Practice in the “off season”

Practice in the “off season”

Oct 25
Practice in the “off season”

Getting to shoot the unique creatures and scenes we find under the ocean is probably the main reason you purchased a housing for your digital camera. Underwater photography is becoming more popular with the ease of digital, because it’s really a fun hobby that adds something extra to scuba diving trips, and so you can share all those great photos with your friends and family. However, unless you’re one of the lucky few who live near the ocean, a lake or other body of water that is diveable, that awesome camera gear you purchased might gather dust throughout much of the year. Here’s a great way to keep using that gear after your dive trip is finished.


Take your gear and jump in a pool.

I’m serious. First off, it’s a perfect way to test and practice with new gear before a trip, something that is highly recommended as the pool offers a calm location to work out any kinks or different configurations with new gear, and you don’t risk missing that once in a lifetime encounter. More importantly the pool is a great way to have some fun when you can’t get underwater on scuba. You don’t need to have your full scuba set up, you can just hold your breath for a few seconds while you take a photo. For a little extra help staying on the bottom, wear a weight belt with one 2-3 lb weight on it.

Invite some friends over, or coerce your family (like I did) to jump in with you. Take the lead and instruct them to do what you want so you can practice getting the results you look for while scuba diving. Do you have trouble with something quick moving? Have someone swim at or by you and practice capturing that spur of the moment shot. Do you have trouble lighting with that wide angle lens? Practice. The pool will allow you to set your strobes, and take a shot, then easily readjust and try again until its just perfect. Pool water is usually calm and clear (until you start cannon-balling into it). It’s a great place to practice your over-undershots, especially with that hard to use small dome port. The same goes with your camera settings. Practice changing settings until you see the results you want.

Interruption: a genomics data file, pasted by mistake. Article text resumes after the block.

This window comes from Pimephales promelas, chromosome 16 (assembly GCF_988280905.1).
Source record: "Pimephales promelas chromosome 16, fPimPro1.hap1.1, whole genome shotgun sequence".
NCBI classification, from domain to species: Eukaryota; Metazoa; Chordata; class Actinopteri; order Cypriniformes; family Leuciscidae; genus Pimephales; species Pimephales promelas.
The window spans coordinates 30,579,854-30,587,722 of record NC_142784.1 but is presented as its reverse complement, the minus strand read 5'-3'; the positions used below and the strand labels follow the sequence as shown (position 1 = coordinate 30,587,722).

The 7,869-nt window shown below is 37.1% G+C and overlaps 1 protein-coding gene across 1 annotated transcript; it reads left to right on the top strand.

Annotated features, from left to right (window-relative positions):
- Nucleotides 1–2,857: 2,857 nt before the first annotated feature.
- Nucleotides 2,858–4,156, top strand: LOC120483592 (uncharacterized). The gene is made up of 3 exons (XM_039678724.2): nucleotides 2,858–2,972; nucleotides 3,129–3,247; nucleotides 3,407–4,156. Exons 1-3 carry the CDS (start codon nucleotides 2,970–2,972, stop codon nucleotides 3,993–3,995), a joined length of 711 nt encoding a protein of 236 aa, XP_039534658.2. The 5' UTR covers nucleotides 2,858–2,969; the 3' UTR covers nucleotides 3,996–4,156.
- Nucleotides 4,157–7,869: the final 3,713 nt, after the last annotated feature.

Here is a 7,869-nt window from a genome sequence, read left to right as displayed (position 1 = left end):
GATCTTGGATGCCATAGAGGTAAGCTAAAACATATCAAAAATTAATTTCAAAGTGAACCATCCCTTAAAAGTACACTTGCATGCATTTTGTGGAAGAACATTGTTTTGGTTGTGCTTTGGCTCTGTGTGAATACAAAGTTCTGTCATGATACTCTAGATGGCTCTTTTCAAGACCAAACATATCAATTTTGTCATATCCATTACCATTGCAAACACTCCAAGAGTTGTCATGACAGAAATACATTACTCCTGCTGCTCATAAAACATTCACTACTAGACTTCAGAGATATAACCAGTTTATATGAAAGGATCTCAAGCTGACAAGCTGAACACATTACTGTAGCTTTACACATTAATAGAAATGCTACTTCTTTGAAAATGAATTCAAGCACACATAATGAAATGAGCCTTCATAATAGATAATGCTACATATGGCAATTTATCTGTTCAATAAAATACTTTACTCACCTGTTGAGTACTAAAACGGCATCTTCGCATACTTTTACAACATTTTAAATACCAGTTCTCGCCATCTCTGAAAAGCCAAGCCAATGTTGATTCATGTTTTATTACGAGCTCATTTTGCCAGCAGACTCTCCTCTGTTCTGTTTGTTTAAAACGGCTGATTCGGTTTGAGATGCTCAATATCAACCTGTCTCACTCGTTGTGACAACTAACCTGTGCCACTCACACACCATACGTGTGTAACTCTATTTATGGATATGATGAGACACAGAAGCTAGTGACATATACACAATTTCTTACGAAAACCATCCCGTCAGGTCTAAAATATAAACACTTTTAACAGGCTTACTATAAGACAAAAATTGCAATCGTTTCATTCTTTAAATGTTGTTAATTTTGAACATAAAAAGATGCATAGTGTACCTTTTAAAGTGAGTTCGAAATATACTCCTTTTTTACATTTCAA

The pool is also a great place for practicing macro. ¬†Grab something small with good detail like a little sculpture, or kids toy, and sink it in the pool. Then you can lay on the bottom and practice shooting. Work on setting up an interesting composition or work on lighting with your strobes until you’ve perfected that shot you’ve been itching to get. That way, when you next jump into the ocean and happen across your favorite nudibranch you’ll know exactly what you need to do to grab the shot.

Pool photography is a popular niche ranging from high end, creative model shoots to fun and quirky shots with animals and kids. Whether you develop a new hobby of pool photography or just spend an afternoon having fun with your friends and sharpening your underwater photography skills, it’s time well spent.

Looking for some inspiration? Check out these great links to see what some people are doing underwater in a pool:

Helpful article on shooting kids underwater

Crazy Photo’s of Dogs in Water

Pauline Gola – Model Photography (She’s one of our many great customers!)